Pine Tree Counselling
Trudi Jane Wyatt, MA, CT, CCC

Counselling services for individual men and women in Calgary, Alberta.



verified by Psychology Today

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Phone: 403.270.2386*
tjw456@protonmail.com*
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350 7 Ave SW, Calgary, T2P3N9

Men’s Issues

I was moved reading a recent article on the CTV News Calgary app, “Alberta dad inked with tattoo in solidarity with 8-year-old son”, about a dad who noticed that his son felt self-conscious about a large birthmark, such as when going swimming, so he “decided to do something to show his son that having a mark on your body is okay.” (1) I was going to “tweet” this, but coincidentally, this article was posted the same day I virtually attended The 2020 Canadian National Men’s Issues Conference (2), which discussed many topics including positive masculinity and the importance of male role models for male youths, so I decided to create a post about both. The conference as usual was excellent overall (it’s annual). Speakers were from different fields. Some of my key take-away ideas for my work included the following reminders and new ideas (that I thought in many cases need not only apply to working with men):

  • That there can be “positive masculinity” and “positive male attributes”. Ideas about what these might mean.
  • The importance of positive male adult role models for male youths. In my past work with teens, the overall idea of positive adult role models for teens was important, a “protective factor”. This is relevant to my current work because adults can consider if they had any and adults can strive to be those positive role models.
  • That anger is often a shield from the emotional pain of the reality of what has happened; and, that “grieving” the “fantasy” of a different past can be helpful towards inner peace.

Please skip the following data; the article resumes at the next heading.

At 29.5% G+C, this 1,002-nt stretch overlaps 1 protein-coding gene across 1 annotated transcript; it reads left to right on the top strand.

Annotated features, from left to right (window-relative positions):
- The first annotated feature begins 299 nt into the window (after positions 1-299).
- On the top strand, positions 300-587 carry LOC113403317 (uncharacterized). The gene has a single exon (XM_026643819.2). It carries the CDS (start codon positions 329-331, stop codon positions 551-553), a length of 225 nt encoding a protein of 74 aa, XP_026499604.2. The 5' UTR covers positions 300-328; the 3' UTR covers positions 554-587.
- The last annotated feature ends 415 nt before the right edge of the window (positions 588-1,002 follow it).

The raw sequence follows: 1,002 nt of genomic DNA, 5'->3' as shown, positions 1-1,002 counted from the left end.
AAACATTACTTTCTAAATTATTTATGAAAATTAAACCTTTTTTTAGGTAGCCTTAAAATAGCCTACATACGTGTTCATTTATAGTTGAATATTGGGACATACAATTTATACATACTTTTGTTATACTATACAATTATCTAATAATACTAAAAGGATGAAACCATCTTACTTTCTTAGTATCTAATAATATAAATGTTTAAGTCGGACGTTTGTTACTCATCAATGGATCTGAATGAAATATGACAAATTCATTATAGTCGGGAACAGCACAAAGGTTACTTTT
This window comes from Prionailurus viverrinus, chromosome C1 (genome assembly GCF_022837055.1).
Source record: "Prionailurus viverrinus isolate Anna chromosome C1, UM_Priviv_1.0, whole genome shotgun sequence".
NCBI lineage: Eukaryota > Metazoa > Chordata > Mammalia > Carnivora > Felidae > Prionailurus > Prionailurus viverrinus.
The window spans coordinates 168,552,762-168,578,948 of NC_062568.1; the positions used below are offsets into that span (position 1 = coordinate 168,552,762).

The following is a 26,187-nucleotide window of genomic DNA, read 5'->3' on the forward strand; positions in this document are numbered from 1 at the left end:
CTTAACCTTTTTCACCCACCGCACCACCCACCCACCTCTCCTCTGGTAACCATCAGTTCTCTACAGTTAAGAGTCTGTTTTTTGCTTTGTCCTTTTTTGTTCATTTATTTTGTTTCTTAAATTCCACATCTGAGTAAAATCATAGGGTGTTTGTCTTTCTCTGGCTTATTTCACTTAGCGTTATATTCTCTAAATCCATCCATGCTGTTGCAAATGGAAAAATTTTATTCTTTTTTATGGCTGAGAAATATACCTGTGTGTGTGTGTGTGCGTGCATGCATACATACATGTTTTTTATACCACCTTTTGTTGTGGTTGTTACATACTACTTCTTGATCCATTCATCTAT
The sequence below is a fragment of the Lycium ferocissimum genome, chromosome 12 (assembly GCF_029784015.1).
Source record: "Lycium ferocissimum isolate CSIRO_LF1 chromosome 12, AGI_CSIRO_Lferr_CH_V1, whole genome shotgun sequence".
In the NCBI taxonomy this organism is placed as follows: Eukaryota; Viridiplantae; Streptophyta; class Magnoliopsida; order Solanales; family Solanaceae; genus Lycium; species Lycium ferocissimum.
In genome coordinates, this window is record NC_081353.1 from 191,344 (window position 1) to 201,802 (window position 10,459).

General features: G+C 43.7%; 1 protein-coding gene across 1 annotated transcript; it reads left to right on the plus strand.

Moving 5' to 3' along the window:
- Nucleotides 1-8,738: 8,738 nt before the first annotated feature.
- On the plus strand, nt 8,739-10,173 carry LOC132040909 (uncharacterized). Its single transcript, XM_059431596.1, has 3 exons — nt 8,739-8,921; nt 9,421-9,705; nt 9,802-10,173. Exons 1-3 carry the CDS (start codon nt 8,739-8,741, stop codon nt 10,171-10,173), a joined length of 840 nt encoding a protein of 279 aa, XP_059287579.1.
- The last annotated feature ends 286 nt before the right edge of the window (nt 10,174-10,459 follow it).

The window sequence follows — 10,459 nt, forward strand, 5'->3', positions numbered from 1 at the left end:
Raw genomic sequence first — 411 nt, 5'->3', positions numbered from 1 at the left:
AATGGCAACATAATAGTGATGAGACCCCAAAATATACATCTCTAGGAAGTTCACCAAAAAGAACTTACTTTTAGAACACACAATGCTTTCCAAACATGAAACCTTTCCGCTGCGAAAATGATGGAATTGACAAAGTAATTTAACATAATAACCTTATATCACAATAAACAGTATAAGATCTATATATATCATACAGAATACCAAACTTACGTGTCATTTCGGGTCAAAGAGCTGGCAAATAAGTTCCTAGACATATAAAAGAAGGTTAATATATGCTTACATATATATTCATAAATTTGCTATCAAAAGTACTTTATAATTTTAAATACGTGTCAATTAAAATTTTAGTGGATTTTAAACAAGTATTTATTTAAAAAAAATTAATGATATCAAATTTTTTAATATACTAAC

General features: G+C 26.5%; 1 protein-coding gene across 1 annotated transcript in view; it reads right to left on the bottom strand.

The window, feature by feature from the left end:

• If you create an interpretation, you can also change your interpretation.
  • The idea that “victimhood” is “a place” (“the hood”) that is not necessarily constructive; and that focusing on a challenge, responsibility, and accomplishment, can be helpful alternatives.
  • That speaking with men (in my experience, men or women) about purpose, and about assertiveness (vs. aggression), can be helpful.
  • That some men who experience emotional abuse don’t realize they do, because while they experience the behaviours, they don’t know it’s considered abuse. (These behaviours can be things like put-downs, name calling, being made to feel guilty or humiliated, etc.)
  • That traumatic experiences can have a whole host of impacts that are sometimes not identified as due to traumatic experiences. Also, that there can be “growth” after recovering from traumatic experience.

Finally, please note, the conference seemed to suggest that a lot of counselling is done with a “feminist” perspective. I don’t know the stats on this, so it could be the case. I do know though that for example that in my Master’s program in Counselling Psychology, and in the certification I did in Cognitive Behavioural Therapy (“CBT”), feminism was not a dominant theme.

If you are seeking counselling for the types of issues listed on my website, please feel free to contact me for more information or to book an appointment. For other issues and therapist options, be aware that they will most likely be amenable to any questions you might have about what approach or approaches guide their work, as “fit” with a therapist is often very important in the therapy process.

(1) https://edmonton.ctvnews.ca/alberta-dad-inked-with-tattoo-in-solidarity-with-8-year-old-son-1.5228374

(2) https://equalitycanada.com/project/momentum2020/

Note that this post is neither counselling nor counselling therapy. If you need these services, please contact me or another professional. If you require the services of a medical doctor, psychologist, or social worker, please contact one. If urgent support is needed, calling Calgary Distress Centre at 403.266.4357 is an option (or your local distress hotline). For emergencies, consider calling 911 or going to your local Emergency Room. This page is for information only, is not advice of any kind (including it is not legal advice), and implies neither an intent to provide professional services to readers nor that a professional relationship has been established with readers. Current adult residents of the Canadian province of Alberta are the only intended audience of this page.

Trudi Jane Wyatt, MA, CT, CCC / Pine Tree Counselling © 2020